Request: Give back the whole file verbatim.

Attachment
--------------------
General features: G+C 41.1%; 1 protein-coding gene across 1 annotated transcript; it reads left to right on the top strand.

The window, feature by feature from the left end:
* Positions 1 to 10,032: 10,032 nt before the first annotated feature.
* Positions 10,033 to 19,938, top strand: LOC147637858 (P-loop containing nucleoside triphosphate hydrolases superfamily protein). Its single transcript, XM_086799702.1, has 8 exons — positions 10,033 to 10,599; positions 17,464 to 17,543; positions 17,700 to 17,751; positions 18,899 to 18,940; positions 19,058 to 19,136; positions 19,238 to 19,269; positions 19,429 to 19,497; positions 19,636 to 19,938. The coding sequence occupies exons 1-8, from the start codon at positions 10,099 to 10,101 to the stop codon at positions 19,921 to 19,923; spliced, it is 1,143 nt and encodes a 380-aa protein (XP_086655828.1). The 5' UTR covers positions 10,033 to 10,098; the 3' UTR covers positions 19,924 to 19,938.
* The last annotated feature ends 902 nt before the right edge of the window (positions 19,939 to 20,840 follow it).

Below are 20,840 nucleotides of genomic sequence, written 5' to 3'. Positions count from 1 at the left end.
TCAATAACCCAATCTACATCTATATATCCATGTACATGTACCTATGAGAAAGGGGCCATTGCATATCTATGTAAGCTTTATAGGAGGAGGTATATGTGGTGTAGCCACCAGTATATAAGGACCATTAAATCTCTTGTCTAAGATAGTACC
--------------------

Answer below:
General features: G+C 41.1%; 1 protein-coding gene across 1 annotated transcript; it reads left to right on the top strand.

The window, feature by feature from the left end:
* Positions 1 to 10,032: 10,032 nt before the first annotated feature.
* Positions 10,033 to 19,938, top strand: LOC147637858 (P-loop containing nucleoside triphosphate hydrolases superfamily protein). Its single transcript, XM_086799702.1, has 8 exons — positions 10,033 to 10,599; positions 17,464 to 17,543; positions 17,700 to 17,751; positions 18,899 to 18,940; positions 19,058 to 19,136; positions 19,238 to 19,269; positions 19,429 to 19,497; positions 19,636 to 19,938. The coding sequence occupies exons 1-8, from the start codon at positions 10,099 to 10,101 to the stop codon at positions 19,921 to 19,923; spliced, it is 1,143 nt and encodes a 380-aa protein (XP_086655828.1). The 5' UTR covers positions 10,033 to 10,098; the 3' UTR covers positions 19,924 to 19,938.
* The last annotated feature ends 902 nt before the right edge of the window (positions 19,939 to 20,840 follow it).

Below are 20,840 nucleotides of genomic sequence, written 5' to 3'. Positions count from 1 at the left end.
TCAATAACCCAATCTACATCTATATATCCATGTACATGTACCTATGAGAAAGGGGCCATTGCATATCTATGTAAGCTTTATAGGAGGAGGTATATGTGGTGTAGCCACCAGTATATAAGGACCATTAAATCTCTTGTCTAAGATAGTACC